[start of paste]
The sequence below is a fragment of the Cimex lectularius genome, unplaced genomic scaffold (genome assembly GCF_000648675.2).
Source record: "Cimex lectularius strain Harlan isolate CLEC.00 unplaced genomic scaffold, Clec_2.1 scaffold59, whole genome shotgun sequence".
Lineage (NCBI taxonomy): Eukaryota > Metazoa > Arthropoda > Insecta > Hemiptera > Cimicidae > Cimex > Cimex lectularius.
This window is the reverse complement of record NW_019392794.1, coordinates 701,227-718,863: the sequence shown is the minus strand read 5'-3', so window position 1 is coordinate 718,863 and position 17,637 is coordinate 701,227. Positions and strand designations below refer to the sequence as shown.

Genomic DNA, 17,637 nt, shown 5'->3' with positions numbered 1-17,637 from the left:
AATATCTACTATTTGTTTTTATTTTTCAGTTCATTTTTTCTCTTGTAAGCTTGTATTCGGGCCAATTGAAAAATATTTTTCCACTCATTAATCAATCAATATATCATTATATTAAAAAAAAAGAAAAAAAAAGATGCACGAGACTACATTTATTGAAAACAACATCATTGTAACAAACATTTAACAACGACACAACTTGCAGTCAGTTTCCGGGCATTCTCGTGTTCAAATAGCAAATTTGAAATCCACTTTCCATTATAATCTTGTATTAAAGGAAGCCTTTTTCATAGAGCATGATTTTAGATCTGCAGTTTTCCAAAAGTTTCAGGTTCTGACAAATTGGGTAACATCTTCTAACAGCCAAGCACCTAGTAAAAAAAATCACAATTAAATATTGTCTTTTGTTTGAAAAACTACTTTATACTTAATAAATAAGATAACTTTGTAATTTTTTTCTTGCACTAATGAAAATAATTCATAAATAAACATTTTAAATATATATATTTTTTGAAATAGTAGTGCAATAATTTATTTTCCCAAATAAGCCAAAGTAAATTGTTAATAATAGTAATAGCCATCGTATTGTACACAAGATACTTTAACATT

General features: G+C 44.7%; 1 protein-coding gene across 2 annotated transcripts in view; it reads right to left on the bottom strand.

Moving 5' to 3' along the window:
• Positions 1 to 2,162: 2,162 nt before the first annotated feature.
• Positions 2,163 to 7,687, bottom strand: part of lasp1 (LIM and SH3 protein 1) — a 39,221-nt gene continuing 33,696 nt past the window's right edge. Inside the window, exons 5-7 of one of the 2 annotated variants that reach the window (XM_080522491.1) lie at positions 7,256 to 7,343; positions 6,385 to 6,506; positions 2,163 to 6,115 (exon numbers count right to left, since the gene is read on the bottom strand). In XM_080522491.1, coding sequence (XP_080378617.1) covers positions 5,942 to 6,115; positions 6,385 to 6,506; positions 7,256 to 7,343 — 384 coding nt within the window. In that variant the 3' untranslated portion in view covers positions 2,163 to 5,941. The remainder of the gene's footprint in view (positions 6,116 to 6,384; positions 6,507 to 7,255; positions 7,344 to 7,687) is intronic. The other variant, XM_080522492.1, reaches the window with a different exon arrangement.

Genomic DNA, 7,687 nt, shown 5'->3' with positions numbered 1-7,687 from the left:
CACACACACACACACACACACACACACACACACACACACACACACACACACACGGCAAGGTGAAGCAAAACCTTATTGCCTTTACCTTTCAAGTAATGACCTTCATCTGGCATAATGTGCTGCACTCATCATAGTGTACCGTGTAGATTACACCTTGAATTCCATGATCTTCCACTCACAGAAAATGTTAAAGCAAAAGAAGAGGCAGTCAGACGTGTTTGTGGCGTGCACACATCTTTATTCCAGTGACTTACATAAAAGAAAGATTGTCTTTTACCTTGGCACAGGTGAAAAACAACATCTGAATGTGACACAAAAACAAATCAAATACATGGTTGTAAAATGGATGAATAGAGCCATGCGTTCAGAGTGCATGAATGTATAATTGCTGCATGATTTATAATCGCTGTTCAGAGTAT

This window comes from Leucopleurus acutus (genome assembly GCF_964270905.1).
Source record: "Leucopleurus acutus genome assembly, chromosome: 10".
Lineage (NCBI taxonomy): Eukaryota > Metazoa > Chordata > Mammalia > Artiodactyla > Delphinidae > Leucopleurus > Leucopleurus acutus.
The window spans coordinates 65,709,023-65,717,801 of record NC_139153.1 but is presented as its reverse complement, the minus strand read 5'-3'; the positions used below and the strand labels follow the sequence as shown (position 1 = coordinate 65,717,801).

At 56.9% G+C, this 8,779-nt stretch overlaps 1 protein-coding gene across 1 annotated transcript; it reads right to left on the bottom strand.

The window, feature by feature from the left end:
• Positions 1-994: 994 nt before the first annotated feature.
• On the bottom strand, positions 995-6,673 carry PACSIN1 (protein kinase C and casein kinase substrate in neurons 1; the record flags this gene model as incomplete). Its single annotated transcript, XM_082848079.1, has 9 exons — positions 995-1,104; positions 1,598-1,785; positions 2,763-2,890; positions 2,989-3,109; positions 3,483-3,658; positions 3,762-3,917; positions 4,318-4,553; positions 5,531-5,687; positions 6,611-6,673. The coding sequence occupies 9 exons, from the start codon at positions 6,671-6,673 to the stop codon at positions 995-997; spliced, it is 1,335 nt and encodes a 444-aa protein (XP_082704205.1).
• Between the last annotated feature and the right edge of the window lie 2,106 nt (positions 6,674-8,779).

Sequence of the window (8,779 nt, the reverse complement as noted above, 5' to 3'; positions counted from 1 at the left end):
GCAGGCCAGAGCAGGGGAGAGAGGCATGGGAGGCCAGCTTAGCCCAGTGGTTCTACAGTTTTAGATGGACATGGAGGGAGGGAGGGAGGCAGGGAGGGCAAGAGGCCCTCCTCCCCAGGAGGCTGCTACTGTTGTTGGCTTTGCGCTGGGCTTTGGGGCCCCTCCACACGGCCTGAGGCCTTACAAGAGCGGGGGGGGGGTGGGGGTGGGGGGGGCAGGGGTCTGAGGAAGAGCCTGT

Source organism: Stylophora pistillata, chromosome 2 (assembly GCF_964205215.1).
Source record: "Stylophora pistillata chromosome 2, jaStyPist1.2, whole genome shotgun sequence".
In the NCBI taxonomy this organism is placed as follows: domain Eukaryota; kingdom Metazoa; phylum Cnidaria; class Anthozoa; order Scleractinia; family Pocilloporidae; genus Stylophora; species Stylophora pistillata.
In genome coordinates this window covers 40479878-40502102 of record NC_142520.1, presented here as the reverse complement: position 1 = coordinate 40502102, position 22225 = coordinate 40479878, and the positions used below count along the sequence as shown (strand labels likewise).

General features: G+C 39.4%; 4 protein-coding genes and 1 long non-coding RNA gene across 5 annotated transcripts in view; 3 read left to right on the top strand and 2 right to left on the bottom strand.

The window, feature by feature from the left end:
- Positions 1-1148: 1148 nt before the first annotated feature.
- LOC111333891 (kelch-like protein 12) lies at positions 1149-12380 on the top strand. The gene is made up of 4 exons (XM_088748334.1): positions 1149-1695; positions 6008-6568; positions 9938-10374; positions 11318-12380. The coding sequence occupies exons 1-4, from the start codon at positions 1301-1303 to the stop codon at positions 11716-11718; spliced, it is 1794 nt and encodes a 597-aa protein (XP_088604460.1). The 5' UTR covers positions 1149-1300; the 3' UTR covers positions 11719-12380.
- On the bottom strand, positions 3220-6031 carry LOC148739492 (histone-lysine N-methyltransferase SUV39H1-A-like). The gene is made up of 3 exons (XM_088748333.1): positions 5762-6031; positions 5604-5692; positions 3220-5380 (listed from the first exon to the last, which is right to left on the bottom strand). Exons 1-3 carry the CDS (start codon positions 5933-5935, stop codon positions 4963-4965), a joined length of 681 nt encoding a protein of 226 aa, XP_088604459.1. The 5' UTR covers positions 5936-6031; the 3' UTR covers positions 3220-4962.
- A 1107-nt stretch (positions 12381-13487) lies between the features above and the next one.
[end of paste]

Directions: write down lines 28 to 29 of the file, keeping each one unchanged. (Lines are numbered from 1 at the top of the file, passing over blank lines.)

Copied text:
General features: G+C 39.4%; 4 protein-coding genes and 1 long non-coding RNA gene across 5 annotated transcripts in view; 3 read left to right on the top strand and 2 right to left on the bottom strand.

The window, feature by feature from the left end: